Economic Q&A replay: the UK political outlook with Andrew Mitchell
30 Apr 2021
With the Covid-19 crisis mainly under control in the UK and the reopening of the economy firmly underway, politics is again taking centre stage. Investec Chief Economist Philip Shaw spoke with former Cabinet minister the Rt Hon Andrew Mitchell MP about the biggest political issues ahead of regional elections on 6 May, which could determine the future of the United Kingdom.
An economic update with Philip Shaw
Investec Chief Economist Philip Shaw analyses the UK's recent economic performance and outlook.
Andrew Mitchell MP on the outlook for UK politics
The Rt Hon Andrew Mitchell MP gives his insight into the UK's most significant political issues, including Scottish independence, international trade, and the economic rebound from the pandemic.
A Q&A with Philip Shaw and Andrew Mitchell MP
The panellists answer audience questions, including the risk of a breakup of the UK, the implications of refusing a new Scottish independence referendum, devolution, fiscal policy, the economic impact of Brexit, and the outlook for taxes.
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Political turbulence won't derail the economic recovery
Owing to a successful vaccination programme, Shaw said he is positive on the outlook for the UK economy, citing stronger-than-expected retail and growth data, as well as substantial excess consumer savings. "The economy has gained resilience throughout the lockdowns, and the direction of travel is obvious," he said.
Shaw said he believes UK growth could top 8% this year and that an optimistic Bank of England (BOE) economic assessment on 6 May could be the catalyst for private-sector economic forecasts to be increased, putting upward pressure on the pound.
While he thinks the central bank is unlikely to change its monetary policy stance for another year, the government may soon need to address the gap in the public finances brought on by the costs of the pandemic.
"Unless you begin to pay down debt, you are going to have to reservice it when it matures, and in the meantime, the deficit has to be financed." Mitchell agreed that the extra borrowing that funded efforts to combat the pandemic and support the economy over the last year must be paid off in time. "The laws of economics have not changed," he said.
In terms of monetary policy, Shaw highlighted the importance of the potential sequence of policy changes. In 2017, BOE policymakers decided to raise interest rates before reversing quantitative easing (QE), but Governor Andrew Bailey has said this time he favours the opposite. Shaw said he expects a reversal of QE in about a year, with rates subsequently rising to 0.25%.
Looking ahead to the government's Autumn Budget, both Shaw and Mitchell said they believe there will be some changes to the tax regime, depending on the state of the budget and the economy. While Mitchell said he anticipates some equalisation of capital gains tax and income tax, Shaw cautioned that the changes might be limited.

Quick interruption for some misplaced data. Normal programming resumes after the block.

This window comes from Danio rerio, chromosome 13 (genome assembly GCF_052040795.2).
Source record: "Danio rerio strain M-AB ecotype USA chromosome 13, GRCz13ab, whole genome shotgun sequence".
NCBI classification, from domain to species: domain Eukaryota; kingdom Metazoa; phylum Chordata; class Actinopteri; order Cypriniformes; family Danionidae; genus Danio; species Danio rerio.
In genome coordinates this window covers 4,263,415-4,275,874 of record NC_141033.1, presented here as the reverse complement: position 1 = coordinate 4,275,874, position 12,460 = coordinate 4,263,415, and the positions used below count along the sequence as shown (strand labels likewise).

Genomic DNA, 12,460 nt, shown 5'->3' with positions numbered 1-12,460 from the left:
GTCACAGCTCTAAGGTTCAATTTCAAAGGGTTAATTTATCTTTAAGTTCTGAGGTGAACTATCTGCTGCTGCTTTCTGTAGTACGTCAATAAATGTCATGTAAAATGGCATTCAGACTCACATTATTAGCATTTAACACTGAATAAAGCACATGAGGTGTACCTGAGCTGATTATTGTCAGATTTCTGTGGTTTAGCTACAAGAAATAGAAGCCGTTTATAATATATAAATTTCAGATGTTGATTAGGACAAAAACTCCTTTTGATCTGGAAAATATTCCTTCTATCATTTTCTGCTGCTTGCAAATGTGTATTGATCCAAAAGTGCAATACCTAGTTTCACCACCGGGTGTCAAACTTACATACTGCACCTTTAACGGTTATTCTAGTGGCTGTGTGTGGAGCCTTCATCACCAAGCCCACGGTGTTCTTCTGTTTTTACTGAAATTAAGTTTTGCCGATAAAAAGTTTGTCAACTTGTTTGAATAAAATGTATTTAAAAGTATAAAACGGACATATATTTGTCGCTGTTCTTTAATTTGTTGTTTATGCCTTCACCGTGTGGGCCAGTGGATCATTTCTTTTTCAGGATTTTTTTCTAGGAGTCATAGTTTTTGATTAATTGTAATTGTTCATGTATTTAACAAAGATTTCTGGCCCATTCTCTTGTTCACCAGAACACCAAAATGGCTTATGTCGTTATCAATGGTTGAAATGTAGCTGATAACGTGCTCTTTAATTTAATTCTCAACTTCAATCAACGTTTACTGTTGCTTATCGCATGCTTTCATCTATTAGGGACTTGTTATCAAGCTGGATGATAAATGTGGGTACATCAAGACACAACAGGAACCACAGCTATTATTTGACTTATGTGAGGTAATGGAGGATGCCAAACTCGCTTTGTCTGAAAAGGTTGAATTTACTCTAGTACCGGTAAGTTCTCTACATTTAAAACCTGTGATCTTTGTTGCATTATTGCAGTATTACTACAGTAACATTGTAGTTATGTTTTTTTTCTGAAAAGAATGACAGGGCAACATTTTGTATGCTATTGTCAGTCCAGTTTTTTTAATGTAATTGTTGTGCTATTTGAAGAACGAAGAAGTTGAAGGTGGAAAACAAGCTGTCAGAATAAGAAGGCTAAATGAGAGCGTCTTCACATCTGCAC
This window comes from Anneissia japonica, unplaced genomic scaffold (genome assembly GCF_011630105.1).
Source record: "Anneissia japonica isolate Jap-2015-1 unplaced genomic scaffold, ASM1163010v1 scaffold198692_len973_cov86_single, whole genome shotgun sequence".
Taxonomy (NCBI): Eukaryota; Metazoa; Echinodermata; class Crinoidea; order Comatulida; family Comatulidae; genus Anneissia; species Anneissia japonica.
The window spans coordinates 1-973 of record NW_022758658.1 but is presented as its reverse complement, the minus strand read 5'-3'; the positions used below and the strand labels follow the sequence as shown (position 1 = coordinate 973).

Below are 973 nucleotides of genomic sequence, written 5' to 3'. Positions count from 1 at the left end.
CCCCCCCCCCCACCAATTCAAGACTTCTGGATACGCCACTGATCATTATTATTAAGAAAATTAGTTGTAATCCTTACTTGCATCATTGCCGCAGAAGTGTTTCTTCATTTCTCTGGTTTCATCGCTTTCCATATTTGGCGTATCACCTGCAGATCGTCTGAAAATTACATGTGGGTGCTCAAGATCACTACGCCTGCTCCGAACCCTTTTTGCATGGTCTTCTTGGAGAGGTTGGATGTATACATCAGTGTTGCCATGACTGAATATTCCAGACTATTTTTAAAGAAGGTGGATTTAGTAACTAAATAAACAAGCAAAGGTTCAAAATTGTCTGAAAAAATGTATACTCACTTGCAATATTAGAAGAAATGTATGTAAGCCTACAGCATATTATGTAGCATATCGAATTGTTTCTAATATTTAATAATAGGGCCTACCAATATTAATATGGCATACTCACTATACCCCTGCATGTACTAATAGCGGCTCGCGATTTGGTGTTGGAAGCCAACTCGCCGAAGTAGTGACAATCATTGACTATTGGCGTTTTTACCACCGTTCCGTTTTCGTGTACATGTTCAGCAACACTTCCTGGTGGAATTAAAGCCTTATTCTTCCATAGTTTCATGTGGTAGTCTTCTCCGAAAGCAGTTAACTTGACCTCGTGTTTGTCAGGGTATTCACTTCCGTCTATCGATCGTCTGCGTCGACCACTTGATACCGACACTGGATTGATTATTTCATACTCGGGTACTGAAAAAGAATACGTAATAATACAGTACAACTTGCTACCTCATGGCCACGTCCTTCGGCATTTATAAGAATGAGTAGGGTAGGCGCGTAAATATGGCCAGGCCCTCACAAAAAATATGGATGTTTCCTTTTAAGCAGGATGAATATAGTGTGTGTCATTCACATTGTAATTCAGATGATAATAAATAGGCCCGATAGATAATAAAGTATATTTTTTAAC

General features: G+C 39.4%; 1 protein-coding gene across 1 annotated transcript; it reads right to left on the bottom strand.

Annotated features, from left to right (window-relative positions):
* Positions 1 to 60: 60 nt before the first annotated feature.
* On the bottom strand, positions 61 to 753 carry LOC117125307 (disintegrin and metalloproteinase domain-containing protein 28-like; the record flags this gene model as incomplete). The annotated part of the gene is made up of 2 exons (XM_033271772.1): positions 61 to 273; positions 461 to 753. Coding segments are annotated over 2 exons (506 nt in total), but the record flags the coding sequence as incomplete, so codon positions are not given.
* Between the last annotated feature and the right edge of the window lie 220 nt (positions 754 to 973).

"The economy should be able to grow successfully even with a degree of fiscal tightening over the medium term", Shaw said.
The 6 May could also help shape the country's political landscape over the coming years. While local and regional elections are taking place that day across the country, including London, the West Midlands and Wales, all eyes will be turned to the parliamentary election in Scotland. That's because if the Scottish National Party secures a parliamentary majority, it could reignite momentum for a new independence referendum. However, Shaw explained that recent indications show support for Scotland's First Minister Nicola Sturgeon, an SNP member, had slipped and the party could fall short.
Mitchell said that while he agreed that the SNP faces challenges under the Scottish electoral system, if the SNP won a majority, pressure for a new independence vote would build. "It would be harder to resist the argument that they have a democratic mandate for another referendum."
If a new vote was to occur, Mitchell said it would be important that the implications of independence are fully explored as he doesn't believe that happened at the 2014 referendum. "We need to understand what independence would actually mean. The previous referendum took place in a vacuum. No-one knew the answer to the question of what the currency arrangements would be, what the debt arrangements would be."
Business will prevail
On Brexit, Shaw explained that the impact of the UK leaving the European Union (EU) had so far proved challenging to assess. Although businesses are incurring more costs, having a deal ensures we should not see a material shift in economic growth this year, he said.
Asked whether the EU was a friend or foe to the UK, Mitchell replied, "friend". The UK remains a major European power, sharing common interests with the EU, he said. Looking at the big picture, "all the problems coming down the runway – climate change, migration, pandemics, protectionism, terrorism – require more international cooperation".
However, he said that the two powers remain trade and investment competitors.
Shaw echoed this sentiment, explaining that several rules resulting from the trade cooperation agreement have created tensions within British industry – including on rules of origin and the memorandum of understanding on financial services.
Nevertheless, Mitchell highlighted the adaptable nature of markets and the private-sector innovation that had been born out of the pandemic. For example, while commercial property has undoubtedly been hit, he pointed to the City of London's ambitions to turn unused offices into homes, which should provide a boost to struggling retail. "Footfall will put the heart back into the town centre," he said.